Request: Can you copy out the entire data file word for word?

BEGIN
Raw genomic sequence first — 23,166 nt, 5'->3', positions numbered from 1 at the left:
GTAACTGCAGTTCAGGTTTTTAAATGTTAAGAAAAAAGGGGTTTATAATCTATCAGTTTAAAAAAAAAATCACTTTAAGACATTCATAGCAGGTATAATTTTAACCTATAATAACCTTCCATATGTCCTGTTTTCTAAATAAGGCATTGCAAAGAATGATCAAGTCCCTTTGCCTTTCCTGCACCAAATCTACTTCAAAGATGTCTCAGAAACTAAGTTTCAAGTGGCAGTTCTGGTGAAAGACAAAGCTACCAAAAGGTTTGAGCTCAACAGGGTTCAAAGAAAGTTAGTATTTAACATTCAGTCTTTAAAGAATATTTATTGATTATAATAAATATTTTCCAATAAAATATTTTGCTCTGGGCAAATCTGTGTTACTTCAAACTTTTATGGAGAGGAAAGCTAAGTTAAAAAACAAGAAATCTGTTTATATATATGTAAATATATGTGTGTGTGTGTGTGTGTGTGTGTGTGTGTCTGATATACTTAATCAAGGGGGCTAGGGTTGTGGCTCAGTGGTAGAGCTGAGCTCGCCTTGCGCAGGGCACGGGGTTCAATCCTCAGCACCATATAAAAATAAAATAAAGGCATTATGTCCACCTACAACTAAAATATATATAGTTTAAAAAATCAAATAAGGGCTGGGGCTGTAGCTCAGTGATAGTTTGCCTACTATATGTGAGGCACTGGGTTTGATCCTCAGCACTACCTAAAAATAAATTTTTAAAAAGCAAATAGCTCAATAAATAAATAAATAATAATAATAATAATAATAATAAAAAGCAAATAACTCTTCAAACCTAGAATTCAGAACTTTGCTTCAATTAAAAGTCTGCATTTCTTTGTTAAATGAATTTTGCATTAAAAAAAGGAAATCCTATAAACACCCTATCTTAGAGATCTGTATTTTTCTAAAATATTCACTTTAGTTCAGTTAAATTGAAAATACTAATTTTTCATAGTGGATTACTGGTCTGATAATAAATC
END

Raw genomic sequence first — 23,166 nt, 5'->3', positions numbered from 1 at the left:
GTAACTGCAGTTCAGGTTTTTAAATGTTAAGAAAAAAGGGGTTTATAATCTATCAGTTTAAAAAAAAAATCACTTTAAGACATTCATAGCAGGTATAATTTTAACCTATAATAACCTTCCATATGTCCTGTTTTCTAAATAAGGCATTGCAAAGAATGATCAAGTCCCTTTGCCTTTCCTGCACCAAATCTACTTCAAAGATGTCTCAGAAACTAAGTTTCAAGTGGCAGTTCTGGTGAAAGACAAAGCTACCAAAAGGTTTGAGCTCAACAGGGTTCAAAGAAAGTTAGTATTTAACATTCAGTCTTTAAAGAATATTTATTGATTATAATAAATATTTTCCAATAAAATATTTTGCTCTGGGCAAATCTGTGTTACTTCAAACTTTTATGGAGAGGAAAGCTAAGTTAAAAAACAAGAAATCTGTTTATATATATGTAAATATATGTGTGTGTGTGTGTGTGTGTGTGTGTGTGTCTGATATACTTAATCAAGGGGGCTAGGGTTGTGGCTCAGTGGTAGAGCTGAGCTCGCCTTGCGCAGGGCACGGGGTTCAATCCTCAGCACCATATAAAAATAAAATAAAGGCATTATGTCCACCTACAACTAAAATATATATAGTTTAAAAAATCAAATAAGGGCTGGGGCTGTAGCTCAGTGATAGTTTGCCTACTATATGTGAGGCACTGGGTTTGATCCTCAGCACTACCTAAAAATAAATTTTTAAAAAGCAAATAGCTCAATAAATAAATAAATAATAATAATAATAATAATAATAAAAAGCAAATAACTCTTCAAACCTAGAATTCAGAACTTTGCTTCAATTAAAAGTCTGCATTTCTTTGTTAAATGAATTTTGCATTAAAAAAAGGAAATCCTATAAACACCCTATCTTAGAGATCTGTATTTTTCTAAAATATTCACTTTAGTTCAGTTAAATTGAAAATACTAATTTTTCATAGTGGATTACTGGTCTGATAATAAATC